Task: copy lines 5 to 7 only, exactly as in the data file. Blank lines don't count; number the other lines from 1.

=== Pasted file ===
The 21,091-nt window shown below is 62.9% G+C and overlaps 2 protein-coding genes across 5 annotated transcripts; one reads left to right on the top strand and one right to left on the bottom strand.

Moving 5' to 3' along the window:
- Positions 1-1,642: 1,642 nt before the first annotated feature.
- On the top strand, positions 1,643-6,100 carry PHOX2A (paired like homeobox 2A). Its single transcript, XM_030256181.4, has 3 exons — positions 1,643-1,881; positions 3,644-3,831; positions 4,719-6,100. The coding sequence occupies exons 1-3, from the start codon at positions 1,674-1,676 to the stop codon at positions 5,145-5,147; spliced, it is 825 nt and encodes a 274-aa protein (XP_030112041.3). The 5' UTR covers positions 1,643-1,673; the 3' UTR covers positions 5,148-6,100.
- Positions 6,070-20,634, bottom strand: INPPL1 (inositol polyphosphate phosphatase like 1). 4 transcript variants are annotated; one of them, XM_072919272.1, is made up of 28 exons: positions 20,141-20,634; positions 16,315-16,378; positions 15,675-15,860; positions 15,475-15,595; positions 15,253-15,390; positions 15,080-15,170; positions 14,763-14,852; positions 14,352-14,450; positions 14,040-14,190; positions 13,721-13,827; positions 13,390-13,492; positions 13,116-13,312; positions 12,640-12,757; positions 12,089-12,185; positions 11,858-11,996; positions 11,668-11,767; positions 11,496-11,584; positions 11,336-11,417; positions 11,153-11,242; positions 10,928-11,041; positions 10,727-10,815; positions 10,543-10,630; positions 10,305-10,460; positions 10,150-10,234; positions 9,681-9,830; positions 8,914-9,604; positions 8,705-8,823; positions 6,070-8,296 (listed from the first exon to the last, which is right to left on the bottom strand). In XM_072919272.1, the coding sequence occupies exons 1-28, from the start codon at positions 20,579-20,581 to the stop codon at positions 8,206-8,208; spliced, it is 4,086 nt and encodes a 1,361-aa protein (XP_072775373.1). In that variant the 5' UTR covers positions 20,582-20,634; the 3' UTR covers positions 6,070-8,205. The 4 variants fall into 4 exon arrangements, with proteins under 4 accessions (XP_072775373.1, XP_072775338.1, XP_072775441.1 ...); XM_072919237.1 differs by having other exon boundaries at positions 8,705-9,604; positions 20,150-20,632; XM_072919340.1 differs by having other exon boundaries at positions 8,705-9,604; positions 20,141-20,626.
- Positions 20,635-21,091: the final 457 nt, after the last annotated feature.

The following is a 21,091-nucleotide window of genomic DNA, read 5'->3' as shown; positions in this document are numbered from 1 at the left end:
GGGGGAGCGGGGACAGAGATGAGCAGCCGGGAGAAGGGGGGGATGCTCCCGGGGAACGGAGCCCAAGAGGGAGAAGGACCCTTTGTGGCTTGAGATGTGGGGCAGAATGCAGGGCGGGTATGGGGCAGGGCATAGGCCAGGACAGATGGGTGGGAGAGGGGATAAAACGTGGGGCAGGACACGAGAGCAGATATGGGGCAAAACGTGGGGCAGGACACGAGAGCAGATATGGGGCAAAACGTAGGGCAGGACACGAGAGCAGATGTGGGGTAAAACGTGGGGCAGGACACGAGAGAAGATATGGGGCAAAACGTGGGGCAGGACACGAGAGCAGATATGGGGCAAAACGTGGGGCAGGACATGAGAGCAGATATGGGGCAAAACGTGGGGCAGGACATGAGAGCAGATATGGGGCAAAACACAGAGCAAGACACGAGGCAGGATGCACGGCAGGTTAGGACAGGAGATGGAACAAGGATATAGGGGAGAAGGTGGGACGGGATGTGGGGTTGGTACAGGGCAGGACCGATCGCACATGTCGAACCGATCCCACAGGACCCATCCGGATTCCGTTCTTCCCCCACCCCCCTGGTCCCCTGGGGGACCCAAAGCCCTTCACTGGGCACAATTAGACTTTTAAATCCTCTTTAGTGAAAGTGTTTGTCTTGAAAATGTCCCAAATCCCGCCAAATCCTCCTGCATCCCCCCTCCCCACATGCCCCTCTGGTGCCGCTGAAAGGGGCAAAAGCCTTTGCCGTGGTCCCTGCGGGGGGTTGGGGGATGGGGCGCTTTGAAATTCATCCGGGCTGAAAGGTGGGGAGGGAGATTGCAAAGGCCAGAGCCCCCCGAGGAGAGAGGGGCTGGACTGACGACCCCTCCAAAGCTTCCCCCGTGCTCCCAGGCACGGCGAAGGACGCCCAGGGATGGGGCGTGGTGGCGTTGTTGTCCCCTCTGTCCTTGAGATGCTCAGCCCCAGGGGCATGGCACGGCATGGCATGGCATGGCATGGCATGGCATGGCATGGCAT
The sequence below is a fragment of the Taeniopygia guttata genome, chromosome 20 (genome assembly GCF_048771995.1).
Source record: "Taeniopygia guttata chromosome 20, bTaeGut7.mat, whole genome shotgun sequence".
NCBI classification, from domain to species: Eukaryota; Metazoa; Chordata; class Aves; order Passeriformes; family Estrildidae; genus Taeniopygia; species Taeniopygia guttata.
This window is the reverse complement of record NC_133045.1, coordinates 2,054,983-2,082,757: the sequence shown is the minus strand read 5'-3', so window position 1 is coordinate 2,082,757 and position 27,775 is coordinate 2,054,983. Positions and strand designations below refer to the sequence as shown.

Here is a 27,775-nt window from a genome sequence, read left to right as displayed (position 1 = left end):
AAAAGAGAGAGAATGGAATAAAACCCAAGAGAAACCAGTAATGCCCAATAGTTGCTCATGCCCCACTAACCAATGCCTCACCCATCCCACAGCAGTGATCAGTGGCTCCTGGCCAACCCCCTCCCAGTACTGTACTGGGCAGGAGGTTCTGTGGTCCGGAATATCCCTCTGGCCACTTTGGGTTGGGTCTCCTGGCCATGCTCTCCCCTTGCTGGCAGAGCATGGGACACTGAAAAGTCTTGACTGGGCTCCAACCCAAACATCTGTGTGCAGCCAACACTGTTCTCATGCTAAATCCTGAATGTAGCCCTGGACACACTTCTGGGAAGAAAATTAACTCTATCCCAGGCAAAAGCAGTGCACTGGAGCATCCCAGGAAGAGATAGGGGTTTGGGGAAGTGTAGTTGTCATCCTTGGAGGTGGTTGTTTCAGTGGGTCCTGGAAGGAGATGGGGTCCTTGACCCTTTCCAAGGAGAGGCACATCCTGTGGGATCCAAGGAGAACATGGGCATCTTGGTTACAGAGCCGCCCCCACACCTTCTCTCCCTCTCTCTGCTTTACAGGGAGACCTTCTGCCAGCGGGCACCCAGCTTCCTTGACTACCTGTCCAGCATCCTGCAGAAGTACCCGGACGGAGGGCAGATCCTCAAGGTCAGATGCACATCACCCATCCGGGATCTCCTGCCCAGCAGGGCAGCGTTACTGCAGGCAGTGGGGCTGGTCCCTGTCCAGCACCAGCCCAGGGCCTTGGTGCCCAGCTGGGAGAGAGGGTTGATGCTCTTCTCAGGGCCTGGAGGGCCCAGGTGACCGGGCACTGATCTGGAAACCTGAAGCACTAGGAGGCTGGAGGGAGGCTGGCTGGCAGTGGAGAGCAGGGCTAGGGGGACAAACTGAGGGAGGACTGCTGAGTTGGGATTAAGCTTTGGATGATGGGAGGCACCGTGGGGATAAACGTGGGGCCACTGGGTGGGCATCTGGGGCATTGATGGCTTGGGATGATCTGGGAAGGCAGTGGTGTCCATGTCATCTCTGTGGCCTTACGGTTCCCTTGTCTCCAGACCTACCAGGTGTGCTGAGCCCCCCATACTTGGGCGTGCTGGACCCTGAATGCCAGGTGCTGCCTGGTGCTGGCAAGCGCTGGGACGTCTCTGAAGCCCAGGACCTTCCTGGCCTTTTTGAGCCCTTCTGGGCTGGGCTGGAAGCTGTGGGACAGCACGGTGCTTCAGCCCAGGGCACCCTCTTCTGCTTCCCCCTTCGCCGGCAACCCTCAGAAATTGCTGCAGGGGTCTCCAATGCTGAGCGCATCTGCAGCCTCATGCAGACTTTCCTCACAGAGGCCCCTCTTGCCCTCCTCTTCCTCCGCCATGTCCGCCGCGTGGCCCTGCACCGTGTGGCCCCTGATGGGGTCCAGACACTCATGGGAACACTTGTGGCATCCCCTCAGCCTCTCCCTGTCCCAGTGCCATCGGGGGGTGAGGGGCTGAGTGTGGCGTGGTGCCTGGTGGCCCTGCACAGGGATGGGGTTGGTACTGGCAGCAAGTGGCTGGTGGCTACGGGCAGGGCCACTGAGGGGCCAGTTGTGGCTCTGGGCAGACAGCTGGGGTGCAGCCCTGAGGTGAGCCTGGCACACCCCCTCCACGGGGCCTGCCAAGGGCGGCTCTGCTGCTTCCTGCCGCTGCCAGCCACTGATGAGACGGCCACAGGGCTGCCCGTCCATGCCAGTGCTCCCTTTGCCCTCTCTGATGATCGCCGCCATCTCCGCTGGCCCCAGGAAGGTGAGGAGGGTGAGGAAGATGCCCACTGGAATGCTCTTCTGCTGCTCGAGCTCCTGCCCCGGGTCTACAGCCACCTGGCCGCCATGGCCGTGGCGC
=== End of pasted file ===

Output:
- Positions 6,070-20,634, bottom strand: INPPL1 (inositol polyphosphate phosphatase like 1). 4 transcript variants are annotated; one of them, XM_072919272.1, is made up of 28 exons: positions 20,141-20,634; positions 16,315-16,378; positions 15,675-15,860; positions 15,475-15,595; positions 15,253-15,390; positions 15,080-15,170; positions 14,763-14,852; positions 14,352-14,450; positions 14,040-14,190; positions 13,721-13,827; positions 13,390-13,492; positions 13,116-13,312; positions 12,640-12,757; positions 12,089-12,185; positions 11,858-11,996; positions 11,668-11,767; positions 11,496-11,584; positions 11,336-11,417; positions 11,153-11,242; positions 10,928-11,041; positions 10,727-10,815; positions 10,543-10,630; positions 10,305-10,460; positions 10,150-10,234; positions 9,681-9,830; positions 8,914-9,604; positions 8,705-8,823; positions 6,070-8,296 (listed from the first exon to the last, which is right to left on the bottom strand). In XM_072919272.1, the coding sequence occupies exons 1-28, from the start codon at positions 20,579-20,581 to the stop codon at positions 8,206-8,208; spliced, it is 4,086 nt and encodes a 1,361-aa protein (XP_072775373.1). In that variant the 5' UTR covers positions 20,582-20,634; the 3' UTR covers positions 6,070-8,205. The 4 variants fall into 4 exon arrangements, with proteins under 4 accessions (XP_072775373.1, XP_072775338.1, XP_072775441.1 ...); XM_072919237.1 differs by having other exon boundaries at positions 8,705-9,604; positions 20,150-20,632; XM_072919340.1 differs by having other exon boundaries at positions 8,705-9,604; positions 20,141-20,626.
- Positions 20,635-21,091: the final 457 nt, after the last annotated feature.

The following is a 21,091-nucleotide window of genomic DNA, read 5'->3' as shown; positions in this document are numbered from 1 at the left end: